I have been casually wondering about the quality of fruits and vegetables that my family and I eat. The FDA informs us that five servings a day of fruits and veggies are required in maintaining our health, due to the produce’s numerous vitamins, minerals and soluble/insoluble fiber. What has begun to make me wonder (worry?) is that we also hear this: much of the produce bought in grocery stores have lost a significant portion of their nutrients, as they have traveled a long distance or have been sitting for a while on the shelf.
Many of the canned veggies are also deficient in nutrients, while frozen veggies have retained most of their nutrients. The fresh veggies, therefore, are kind of a toss up as to their nutritional content on a particular day, in a particular store.
On a recent shopping trip to Whole Foods, the produce manager told my husband and I how to pick a good quality pineapple (has a sweet smell, and the middle leaf spear can very easily be pulled out).
Then, on the same shopping trip, I saw a sign on the cantaloupe that said, “Brix sweetness: 15.5”, on a scale of 8-16. Have you ever heard of this?
I had never heard of “Brix”, and decided to do some research. I wanted to share with you what I learned about Brix, how you can test your own produce (if you’re brave!), and know when you are buying the best quality of fruits and vegetables.
Brix is a system of measurement, given in degrees, of the amount of sugar present in fruit, vegetables (some online sources mentioned wine and beer as using the Brix scale also).
Brix is simple: each one (1) degree equals one percent (1%) of sugar. So, in my cantaloupe example, the 15.5 (degrees) on the Brix is equivalent to the cantaloupe containing 15.5% sugar. The range of 8-16 for cantaloupe, as I later found out, means that cantaloupe is considered “poor” if receives an “8” and is “excellent” if receives a “16” Brix score. Since Brix is on a percent scale, the actual range is 0%-100%. Each vegetable and fruit is given a different range of what is considered “poor” to “excellent”, as they naturally are different in their sweetness (think of comparing an onion to a watermelon!)
The purpose of the Brix, at least in the grocery store, is to tell customers about the quality, and taste, of the food. The Brix can also tell us about the quality of nutrients in the food!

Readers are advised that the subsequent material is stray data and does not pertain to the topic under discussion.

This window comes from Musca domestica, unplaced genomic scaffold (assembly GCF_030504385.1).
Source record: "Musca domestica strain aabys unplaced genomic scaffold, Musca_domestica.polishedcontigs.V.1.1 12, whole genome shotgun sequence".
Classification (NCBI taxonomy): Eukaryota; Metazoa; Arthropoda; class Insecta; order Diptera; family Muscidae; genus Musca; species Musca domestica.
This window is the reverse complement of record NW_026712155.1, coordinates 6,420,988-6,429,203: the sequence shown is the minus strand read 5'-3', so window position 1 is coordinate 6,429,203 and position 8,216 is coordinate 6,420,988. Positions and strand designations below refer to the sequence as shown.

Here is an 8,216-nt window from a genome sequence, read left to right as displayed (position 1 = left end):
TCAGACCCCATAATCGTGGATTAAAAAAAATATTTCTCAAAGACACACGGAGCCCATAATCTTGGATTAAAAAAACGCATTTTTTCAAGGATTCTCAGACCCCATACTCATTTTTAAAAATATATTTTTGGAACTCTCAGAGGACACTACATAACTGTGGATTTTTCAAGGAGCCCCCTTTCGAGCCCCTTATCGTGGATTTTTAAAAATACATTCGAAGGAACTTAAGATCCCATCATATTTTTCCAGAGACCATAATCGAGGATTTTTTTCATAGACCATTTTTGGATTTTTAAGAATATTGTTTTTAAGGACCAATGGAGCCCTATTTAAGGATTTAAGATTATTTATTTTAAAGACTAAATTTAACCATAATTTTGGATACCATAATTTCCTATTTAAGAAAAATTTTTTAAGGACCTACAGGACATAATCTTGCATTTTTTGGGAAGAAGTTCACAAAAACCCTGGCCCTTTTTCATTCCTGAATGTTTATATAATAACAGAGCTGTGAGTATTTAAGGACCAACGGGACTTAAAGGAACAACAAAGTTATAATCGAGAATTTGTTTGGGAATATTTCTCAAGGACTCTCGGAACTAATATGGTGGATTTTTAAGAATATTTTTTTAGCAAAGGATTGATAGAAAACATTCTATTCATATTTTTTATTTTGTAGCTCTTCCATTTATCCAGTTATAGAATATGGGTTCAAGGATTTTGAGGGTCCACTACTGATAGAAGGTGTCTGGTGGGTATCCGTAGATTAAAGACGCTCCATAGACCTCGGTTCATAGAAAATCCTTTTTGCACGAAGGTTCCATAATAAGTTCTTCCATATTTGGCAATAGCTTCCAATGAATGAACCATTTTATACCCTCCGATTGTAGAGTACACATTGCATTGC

According to Living Foods:
“…when the brix is low, the taste is poor…When the brix is high, the taste is superb...”
Fruit examples from Brix scale:
Peaches, papayas, apples, oranges and grapes should have a rating of 18-20 (degrees, on Brix scale) to be “excellent”; in contrast to lemons, limes, tomatoes and avocados that are rated at 10-12 to be “excellent”. (Again, the difference in “top score” for each item is due to their top potential for sweetness).
Vegetable examples from Brix scale:
Vegetables do not register as much sugar on the Brix scale (and our taste buds would agree)! Potatoes, many types of lettuce, asparagus and onions are rated 8-10 to be considered “excellent”; sweet corn is in the 20-24 range, carrots are 18 and sweet potatoes are 14. Contrast this with broccoli and peas at 12.
I am intrigued! How can I tell if my fruit and vegetables taste better, contain more nutrients and are better overall quality?
There is a simple process where you can test quality at the point of sale. The downside: it is invasive to the produce, time-consuming and you would receive some very funny looks from other consumers. Prior approval from the produce manager would need to be received, if testing the produce at the “point of sale” in the store.
How to test Brix:
The FDA uses a hydrometer or a refractor to take Brix measurements.
These instruments can be found online (amazon.com or other store) for around $100, and are primarily purchased by home brewers and small-yield crop farmers. There is actually a product called “Brix portable refractometer”…who knew?!
I wonder if anyone is brave enough to talk with a produce manager, to inquire about the Brix measurements of their produce, and if a customer would be permitted to bring in their "portable Brix refractor" (small hand held instrument) to test the produce before purchasing?
Side note about Brix:
In fact, Brix is such an important measurement, it is also used to evaluate feeding tolerances in critically ill patients who are being tube feed. According to Clinical Nutrition Journal, Brix value measurement can be used to monitor “stomach dietary formula concentration” in patients.
With this information, I began wondering why more grocery stores do not provide the Brix measurement for consumers. (Probably due to time and cost), and it would be a general statement, as obviously measuring each individual piece of fruit would be impossible. Does this information “empowHer” you to take your own measurements of produce, or will you continue using your own methods for testing quality produce (much like my pineapple example: by smell and a simple pulling of a leaf or a squeeze/tap of a melon).
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